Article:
Paint a picture of a volcano for me. Now let's see what you came up with. It looks like a mountain with a hole in the top that shoots fire and ash into the air. Here are some villages at its base with people running away. This is what a lot of people think a volcano looks like, but do all of them look like this? Let's go on a volcano hunt and find out. After all, volcanoes are like windows. They give us a look into what's going on inside the Earth.
There! Far away, that looks like a volcano. It doesn't have any smoke coming out of its top, so I think it's safe to check it out. As we get closer, you will see it is not as big as the one in your picture. A cinder cone volcano
is a small hill with steep sides made of pieces of rock. Think of an anthill. It's steep and is made of little pieces of dirt the ants carried out as they dug. With cone volcanoes, rocks and bits of cooled lava blow out of the top, break apart in the air and then fall to make a hill. Because those rock pieces roll down, the hill does not become very big. Cones only grow a few hundred feet tall, which is about as tall as most buildings in a city. This doesn't mean cone volcanoes are not dangerous though. Those rocks can blow out of the top like cannonballs and fall far away, hitting places where people live.
I see the hill. Where did the ants go?
Now what about the lava in your picture, you ask? Let's keep hunting.
We will walk up this easy path and see if we can spot the biggest of all volcanoes. On our way up, I'll tell you some facts about them. The lava from this kind runs like water, so it goes farther. Also, many small islands are made volcanoes like these! Ah. We made it to the top. Do you see it? No? That's because we're standing on it! How could we have walked to the top of the biggest volcano and you did not even know? Not everything that's big is tall. Shield volcanoes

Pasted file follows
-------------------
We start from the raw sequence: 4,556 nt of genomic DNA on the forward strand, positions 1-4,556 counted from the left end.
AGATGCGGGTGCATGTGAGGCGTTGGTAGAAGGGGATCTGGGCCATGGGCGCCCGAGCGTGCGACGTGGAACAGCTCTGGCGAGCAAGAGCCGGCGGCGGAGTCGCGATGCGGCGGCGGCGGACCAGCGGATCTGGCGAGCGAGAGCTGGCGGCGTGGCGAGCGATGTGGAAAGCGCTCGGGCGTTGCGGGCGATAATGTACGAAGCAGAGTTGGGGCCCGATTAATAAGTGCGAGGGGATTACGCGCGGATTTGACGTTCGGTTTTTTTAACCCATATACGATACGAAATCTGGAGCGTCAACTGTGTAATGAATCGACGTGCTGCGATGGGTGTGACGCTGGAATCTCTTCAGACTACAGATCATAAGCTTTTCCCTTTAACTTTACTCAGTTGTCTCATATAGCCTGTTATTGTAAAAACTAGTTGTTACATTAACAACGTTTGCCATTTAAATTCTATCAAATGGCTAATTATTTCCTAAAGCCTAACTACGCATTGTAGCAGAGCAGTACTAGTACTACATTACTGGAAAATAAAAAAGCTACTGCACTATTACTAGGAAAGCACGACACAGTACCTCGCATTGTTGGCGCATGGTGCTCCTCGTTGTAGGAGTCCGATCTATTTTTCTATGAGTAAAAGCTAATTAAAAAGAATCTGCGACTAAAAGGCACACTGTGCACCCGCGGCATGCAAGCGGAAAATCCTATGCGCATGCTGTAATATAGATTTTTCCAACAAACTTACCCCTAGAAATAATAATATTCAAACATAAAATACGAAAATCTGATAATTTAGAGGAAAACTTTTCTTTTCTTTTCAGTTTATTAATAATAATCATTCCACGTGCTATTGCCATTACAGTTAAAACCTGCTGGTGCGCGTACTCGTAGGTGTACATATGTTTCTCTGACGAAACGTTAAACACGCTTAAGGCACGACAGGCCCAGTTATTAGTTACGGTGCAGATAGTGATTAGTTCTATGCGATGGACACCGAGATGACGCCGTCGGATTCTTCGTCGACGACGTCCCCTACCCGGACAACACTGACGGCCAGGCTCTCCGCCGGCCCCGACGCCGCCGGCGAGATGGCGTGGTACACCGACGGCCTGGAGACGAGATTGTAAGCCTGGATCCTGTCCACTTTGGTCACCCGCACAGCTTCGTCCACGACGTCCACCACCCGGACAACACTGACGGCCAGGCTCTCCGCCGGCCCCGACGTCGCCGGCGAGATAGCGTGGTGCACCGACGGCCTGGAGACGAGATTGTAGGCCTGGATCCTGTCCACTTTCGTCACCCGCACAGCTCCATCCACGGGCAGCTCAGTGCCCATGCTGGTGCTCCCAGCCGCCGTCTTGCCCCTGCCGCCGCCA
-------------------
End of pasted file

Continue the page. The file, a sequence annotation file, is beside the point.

are the largest, flattest volcanoes. They have lava that is like water that flows out of them over time. They are kind of flat like pancakes and stretch out for three or four miles. Not only is it easy to climb them, but you could run away from the lava because it only moves about two miles an hour.
Things can get a little hot at the Mauna Loa volcano in Hawaii.
Where are volcanoes like the one in your picture? Oh! There's one, making a shadow over the valley. What makes a volcano really tall? You could take parts of the other two types and put them together. A composite volcano
is made of both rock pieces and cooled lava flows. They have very steep sides at their tops because their lava is like honey that sticks to the sides where it cools into rock. These are the kind of volcanoes that look like the one in your picture, sending out hot rivers of ash and gas, killing everything in their paths. These lava rivers can move up to 125 miles an hour and go as far as 60 miles away! These volcanoes can grow to be 8,000 feet tall! Now that's more like it.
So if volcanoes are like windows, what do they tell us about the middle of our Earth? An eruption
is when lava flows out of a volcano. It can be flowing very fast or very slow, but the name for it is the same. It helps that the Earth spits out parts of its center so we can see what it's made of and how it acts. The first thing we can learn is that the middle of our Earth is hot. The fact that it shoots out so fast must mean there's a lot of pressure down there. Last but not least, volcanoes teach us that there are parts of the Earth's crust that do not connect! In some of these places, we can see lava escape. This also leaves us with a lot more questions. Like, how did the outside of our Earth break in the first place?
Boom goes the volcano!
Sometimes we are lucky enough to watch the Earth build a volcano before our very eyes. Lava or rocks or both shoot out of the Earth and make hills small, flat, or very large. Some take only a few months to make. Others take thousands of years. There are quiet volcanoes and there are loud ones. The next time you draw a volcano picture, think of the different kinds, and then think of where all that lava comes from . . . References:
USGS. "Principal Types of Volcanoes." USGS, 2011. <http://pubs.usgs.gov/gip/volc/types.html>
Facweb. "Types of Volcanoes." St. Vincent, 2012 .<http://facweb.stvincent.edu/academics/pathways/science/volcanoes.htm